What Is Bone Grafting?
Over time, the jawbone associated with missing teeth atrophies is reabsorbed. This often leaves a condition in which there are poor quality and quantity of bone suitable for placement of dental implants. In these situations, most patients are not candidates for placement of dental implants.
With bone grafting, we now have the opportunity to not only replace bone where it is missing but also the ability to promote new bone growth in that location! This not only gives us the opportunity to place implants of proper length and width, but it also gives us a chance to restore functionality and esthetic appearance.
Types of Bone Grafts
Autogenous bone grafts, also known as autografts, are made from your own bone, taken from somewhere else in the body. The bone is typically harvested from the chin, jaw, lower leg bone, hip, or the skull. Autogenous bone grafts are advantageous in that the graft material is live bone, meaning it contains living cellular elements that enhance bone growth.
However, one downside to the autograft is that it requires a second procedure to harvest bone from elsewhere in the body. Depending on your condition, a second procedure may not be in your best interest.
Allogenic bone, or allograft, is dead bone harvested from a cadaver, then processed using a freeze-dry method to extract the water via a vacuum. Unlike autogenous bone, allogenic bone cannot produce new bone on its own. Rather, it serves as a framework or scaffold over which bone from the surrounding bony walls can grow to fill the defect or void.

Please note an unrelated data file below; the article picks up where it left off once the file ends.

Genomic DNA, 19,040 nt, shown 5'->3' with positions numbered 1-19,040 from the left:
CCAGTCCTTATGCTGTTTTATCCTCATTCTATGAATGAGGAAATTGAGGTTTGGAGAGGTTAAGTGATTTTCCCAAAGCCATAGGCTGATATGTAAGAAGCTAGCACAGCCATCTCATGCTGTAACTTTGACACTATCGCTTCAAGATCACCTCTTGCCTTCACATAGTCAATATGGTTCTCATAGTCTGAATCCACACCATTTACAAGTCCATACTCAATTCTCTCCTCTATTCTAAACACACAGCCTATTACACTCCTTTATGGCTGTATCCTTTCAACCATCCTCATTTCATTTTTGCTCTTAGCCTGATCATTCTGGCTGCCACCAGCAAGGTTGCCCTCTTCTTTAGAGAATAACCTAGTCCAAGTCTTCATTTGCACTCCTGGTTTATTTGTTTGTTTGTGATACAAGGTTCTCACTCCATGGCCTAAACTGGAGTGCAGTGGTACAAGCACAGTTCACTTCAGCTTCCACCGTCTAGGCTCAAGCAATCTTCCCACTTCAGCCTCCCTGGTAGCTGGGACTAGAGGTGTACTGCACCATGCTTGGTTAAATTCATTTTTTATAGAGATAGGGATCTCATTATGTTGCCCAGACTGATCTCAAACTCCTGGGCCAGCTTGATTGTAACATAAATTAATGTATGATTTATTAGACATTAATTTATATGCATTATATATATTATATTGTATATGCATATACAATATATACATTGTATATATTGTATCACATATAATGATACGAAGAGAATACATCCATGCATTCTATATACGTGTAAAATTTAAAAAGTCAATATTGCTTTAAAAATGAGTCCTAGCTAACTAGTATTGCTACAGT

Xenogenic bone is derived from the non-living bone of another species, usually a cow. The bone is processed at very high temperatures to avoid the potential for immune rejection and contamination. Like allogenic grafts, xenogenic grafts serve as a framework for bone from the surrounding area to grow and fill the void.
Both allogenic and xenogenic bone grafting are advantageous in that they do not require a second procedure to harvest your own bone, as with autografts. However, because these options lack autograft’s bone-forming properties, bone regeneration may take longer than with autografts, with a less predictable outcome.
Bone Graft Substitutes
As a substitute for using real bone, many synthetic materials are available as a safe and proven alternative, including:
This product is processed allograft bone, containing collagen, proteins, and growth factors that are extracted from the allograft bone. It is available in the form of powder, putty, chips, or as a gel that can be injected through a syringe.
Graft composites consist of other bone graft materials and growth factors to achieve the benefits of a variety of substances. Some combinations may include collagen/ceramic composite, which closely resembles the composition of natural bone, DBM combined with bone marrow cells, which aid in the growth of new bone, or a collagen/ceramic/autograft composite.
Bone morphogenetic proteins (BMPs) are proteins naturally produced in the body that promote and regulate bone formation and healing.
Synthetic materials also have the advantage of not requiring a second procedure to harvest bone, reducing risk and pain. Each bone grafting option has its own risks and benefits. Dr. Lurcott, Dr. Hale and Dr. Liddell can help you determine which type of bone graft material is right for you.